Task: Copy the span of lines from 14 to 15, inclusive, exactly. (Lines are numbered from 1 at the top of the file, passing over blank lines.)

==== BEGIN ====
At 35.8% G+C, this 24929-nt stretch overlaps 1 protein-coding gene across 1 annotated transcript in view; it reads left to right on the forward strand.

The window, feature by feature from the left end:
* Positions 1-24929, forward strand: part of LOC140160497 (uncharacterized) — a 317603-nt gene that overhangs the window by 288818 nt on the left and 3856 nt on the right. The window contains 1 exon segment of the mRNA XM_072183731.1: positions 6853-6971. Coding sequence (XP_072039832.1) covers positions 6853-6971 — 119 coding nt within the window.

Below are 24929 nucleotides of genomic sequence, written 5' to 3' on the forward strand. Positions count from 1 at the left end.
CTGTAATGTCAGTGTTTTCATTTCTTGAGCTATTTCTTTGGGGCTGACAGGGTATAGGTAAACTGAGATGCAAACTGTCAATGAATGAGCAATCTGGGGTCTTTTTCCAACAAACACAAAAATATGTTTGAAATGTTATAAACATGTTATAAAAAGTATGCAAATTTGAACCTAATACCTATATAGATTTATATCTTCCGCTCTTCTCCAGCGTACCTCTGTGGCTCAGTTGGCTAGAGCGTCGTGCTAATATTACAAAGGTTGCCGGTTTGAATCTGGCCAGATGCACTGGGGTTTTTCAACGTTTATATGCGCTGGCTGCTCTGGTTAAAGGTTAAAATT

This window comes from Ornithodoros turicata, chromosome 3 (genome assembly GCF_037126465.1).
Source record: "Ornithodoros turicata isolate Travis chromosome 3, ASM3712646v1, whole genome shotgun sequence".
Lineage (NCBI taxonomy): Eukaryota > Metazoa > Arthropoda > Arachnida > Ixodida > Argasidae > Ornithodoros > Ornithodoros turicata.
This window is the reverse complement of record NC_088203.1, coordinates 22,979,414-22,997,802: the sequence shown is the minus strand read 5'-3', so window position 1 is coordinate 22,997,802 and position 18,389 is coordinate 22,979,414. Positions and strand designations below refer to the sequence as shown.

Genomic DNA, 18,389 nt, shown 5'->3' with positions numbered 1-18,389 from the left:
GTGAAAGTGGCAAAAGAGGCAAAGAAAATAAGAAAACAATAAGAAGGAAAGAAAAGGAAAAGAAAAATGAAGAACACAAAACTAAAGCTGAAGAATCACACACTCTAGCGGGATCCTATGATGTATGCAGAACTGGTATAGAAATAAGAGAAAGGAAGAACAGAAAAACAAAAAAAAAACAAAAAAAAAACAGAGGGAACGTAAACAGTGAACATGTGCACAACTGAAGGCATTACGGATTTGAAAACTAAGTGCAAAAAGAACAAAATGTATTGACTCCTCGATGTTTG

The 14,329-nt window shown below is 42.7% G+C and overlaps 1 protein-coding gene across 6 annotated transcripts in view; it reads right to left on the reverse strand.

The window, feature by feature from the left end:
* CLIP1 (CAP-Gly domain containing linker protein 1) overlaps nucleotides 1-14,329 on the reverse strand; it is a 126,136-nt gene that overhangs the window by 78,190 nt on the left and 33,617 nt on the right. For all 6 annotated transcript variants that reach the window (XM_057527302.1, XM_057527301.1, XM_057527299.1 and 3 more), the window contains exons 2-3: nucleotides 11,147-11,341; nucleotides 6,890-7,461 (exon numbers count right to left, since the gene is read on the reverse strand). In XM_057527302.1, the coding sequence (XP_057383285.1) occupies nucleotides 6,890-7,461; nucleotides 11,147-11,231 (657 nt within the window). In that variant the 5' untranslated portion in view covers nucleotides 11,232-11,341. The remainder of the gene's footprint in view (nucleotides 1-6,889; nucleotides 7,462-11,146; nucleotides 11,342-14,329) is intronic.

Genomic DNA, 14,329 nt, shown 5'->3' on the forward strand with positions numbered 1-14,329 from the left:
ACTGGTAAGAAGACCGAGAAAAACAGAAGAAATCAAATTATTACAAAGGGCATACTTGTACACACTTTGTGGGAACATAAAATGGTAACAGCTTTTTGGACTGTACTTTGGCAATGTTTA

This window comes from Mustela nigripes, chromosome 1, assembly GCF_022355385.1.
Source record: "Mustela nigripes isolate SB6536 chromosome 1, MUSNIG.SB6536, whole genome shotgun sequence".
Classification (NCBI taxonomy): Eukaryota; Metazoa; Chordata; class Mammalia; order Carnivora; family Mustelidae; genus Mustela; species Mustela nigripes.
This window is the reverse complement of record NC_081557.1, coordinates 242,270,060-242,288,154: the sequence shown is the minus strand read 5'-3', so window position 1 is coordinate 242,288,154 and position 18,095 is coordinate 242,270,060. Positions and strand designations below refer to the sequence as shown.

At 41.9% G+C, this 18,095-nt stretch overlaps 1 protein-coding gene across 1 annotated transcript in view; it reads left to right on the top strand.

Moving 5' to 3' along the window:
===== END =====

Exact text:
* CLIP1 (CAP-Gly domain containing linker protein 1) overlaps nucleotides 1-14,329 on the reverse strand; it is a 126,136-nt gene that overhangs the window by 78,190 nt on the left and 33,617 nt on the right. For all 6 annotated transcript variants that reach the window (XM_057527302.1, XM_057527301.1, XM_057527299.1 and 3 more), the window contains exons 2-3: nucleotides 11,147-11,341; nucleotides 6,890-7,461 (exon numbers count right to left, since the gene is read on the reverse strand). In XM_057527302.1, the coding sequence (XP_057383285.1) occupies nucleotides 6,890-7,461; nucleotides 11,147-11,231 (657 nt within the window). In that variant the 5' untranslated portion in view covers nucleotides 11,232-11,341. The remainder of the gene's footprint in view (nucleotides 1-6,889; nucleotides 7,462-11,146; nucleotides 11,342-14,329) is intronic.

Genomic DNA, 14,329 nt, shown 5'->3' on the forward strand with positions numbered 1-14,329 from the left: